The Inca worshipped the dead, ancestors, founding culture heroes, their king whom they regarded as divine, nature and its cycles. The worship of nature and its cycles suggest that for them time and space were sacred, and consequently the calendar was religious and each month had its own festival. The most important cult was directed to Inti the god sun who nourished the earth and man with his rays. The most important feast was the one dedicated to Inti, called IntipRaimi. This rich ceremony, with its splendid costumes, and gold and silver offerings and decoration, was opened by the Inca emperor, his family and the curaca. After the opening the emperor made a libation to the sun and drank chicha (a maize drink) with his family, then led a procession, followed by every one into the sun temple, where the imperial family made offerings of precious vessels or images to the god. Following this, omens were read and llamas were sacrificed. The ceremony ended with eating and drinking.Another important cult was directed towards Pachama who was the mother of the earth. Wiracocha was also a very important god, and though some scholars may explain his importance due to the Christian influence, others emphasize his importance as a culture hero that transformed, and as a god that created, claiming that his full name was "Con Ticci Wiracocha-pachaya" which means: the ancient foundation, the Lord and Instructor of the world.The Incas believed in the notion of polarity that was expressed by the words hanan and hurin. Hanan expressed the high, superior, right, masculine, and hurin expressed the low, inferior, left, feminine. This polarity was evident in the cult to the moon (Quilla), considered as female and the sister and wife of the sun considered a male entity.They conceived the world as composed of three aspects. In their representation of the cosmos, for example they used the three words: UKU PACHA (the past and the interior world), KAY PACHA (the world of present and of here), HANAN PACHA (the future and the supra world). These worlds are represented as concentric circles. Each of these worlds are inhabited by spiritual beings. Once future, present and past are not conceived as a linear structure, human beings can access the three dimensions.Another part of Inca religious life was divination. Everything, from illness, to the investigation of crimes, or the definition of what sacrifices should be made to what gods, was all done by consulting the oracles, observing in a dish the meandering of a spider, or the disposition of coca leaves, by drinking ayahuasca (an hallucinogen), or even by examining the markings on the lungs of a sacrificed llama.They practiced daily offering and sacrifices. However, human and animal sacrifices were held only on special occasions such as the enthronement of the Inca(the king), when 200 children would be killed, or in times of crises such as famine, or epidemics. Such critical situations were actually considered, most of the time, a result of disobedience to the Taboos and would therefore call for confession of sins. By confessing they would prevent or allay private and public disasters. At the beginning these confessions were done in public, becoming secret after some time.They believed that after death, the two souls which inhabite each person would take different ways. One would return to its place of origin - that actually depended upon the virtues of the dead, on the kind of death one had, as well as on the dead person's social and economical condition. The other soul remained in the body which was preserved intact and mummified. It is most probably this belief that led the Incas to bury personal belongings with the dead.The Incas were a very hierarchical society, and although the Inca(the king) was the son of the sun, his religious power was divided with hullac umac (the high priest, chosen from a noble lineage) to whom the priests of all shrines were submitted. The priests made sacrifices, prayed on behalf of the believers, listened to people's confession, and where responsible for divination. They often lived in the temple that also housed the priestesses -chosen women that would remain chaste unless they were chosen as a concubine or a wife of someone of the imperial families. They were also in charge of the preparation of chicha, and the woven of the textile used in the cults.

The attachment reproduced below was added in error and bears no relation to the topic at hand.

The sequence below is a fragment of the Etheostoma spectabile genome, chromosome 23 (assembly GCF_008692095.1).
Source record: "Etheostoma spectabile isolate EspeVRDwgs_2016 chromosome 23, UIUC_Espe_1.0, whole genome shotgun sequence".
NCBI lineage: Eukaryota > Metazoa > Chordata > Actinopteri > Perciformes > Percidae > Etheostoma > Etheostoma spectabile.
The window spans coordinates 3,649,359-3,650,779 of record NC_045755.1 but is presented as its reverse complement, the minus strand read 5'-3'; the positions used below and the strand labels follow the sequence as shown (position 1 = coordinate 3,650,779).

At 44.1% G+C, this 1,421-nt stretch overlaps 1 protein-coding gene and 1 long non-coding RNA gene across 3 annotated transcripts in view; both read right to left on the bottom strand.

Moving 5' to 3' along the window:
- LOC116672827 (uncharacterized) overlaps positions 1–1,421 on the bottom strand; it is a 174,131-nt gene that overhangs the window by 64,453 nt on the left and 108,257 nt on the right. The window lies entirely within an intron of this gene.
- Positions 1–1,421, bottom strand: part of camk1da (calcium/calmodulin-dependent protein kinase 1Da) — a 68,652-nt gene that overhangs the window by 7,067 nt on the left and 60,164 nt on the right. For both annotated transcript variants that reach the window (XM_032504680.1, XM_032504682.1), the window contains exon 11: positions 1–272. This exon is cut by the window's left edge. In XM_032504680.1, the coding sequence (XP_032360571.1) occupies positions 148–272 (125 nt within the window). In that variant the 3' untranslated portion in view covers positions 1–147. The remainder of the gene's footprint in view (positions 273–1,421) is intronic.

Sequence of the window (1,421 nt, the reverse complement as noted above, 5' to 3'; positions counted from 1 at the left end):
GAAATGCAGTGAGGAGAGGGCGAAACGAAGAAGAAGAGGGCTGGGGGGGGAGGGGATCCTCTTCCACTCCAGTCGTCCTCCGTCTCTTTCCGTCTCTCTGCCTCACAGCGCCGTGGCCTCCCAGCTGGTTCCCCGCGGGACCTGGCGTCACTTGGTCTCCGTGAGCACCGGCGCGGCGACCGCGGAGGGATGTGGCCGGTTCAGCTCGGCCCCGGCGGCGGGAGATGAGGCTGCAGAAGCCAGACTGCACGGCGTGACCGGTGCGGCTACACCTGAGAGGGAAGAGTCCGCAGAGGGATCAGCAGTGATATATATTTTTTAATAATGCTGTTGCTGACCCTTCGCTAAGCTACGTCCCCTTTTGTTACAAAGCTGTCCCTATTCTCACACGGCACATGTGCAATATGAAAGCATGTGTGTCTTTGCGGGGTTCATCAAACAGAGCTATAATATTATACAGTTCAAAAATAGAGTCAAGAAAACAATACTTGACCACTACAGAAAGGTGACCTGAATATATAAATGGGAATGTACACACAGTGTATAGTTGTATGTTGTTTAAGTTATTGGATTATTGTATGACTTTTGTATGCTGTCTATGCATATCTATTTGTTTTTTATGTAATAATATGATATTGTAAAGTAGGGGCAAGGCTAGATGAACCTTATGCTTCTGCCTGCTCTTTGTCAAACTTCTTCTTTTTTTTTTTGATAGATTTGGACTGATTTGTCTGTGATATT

Sacred sites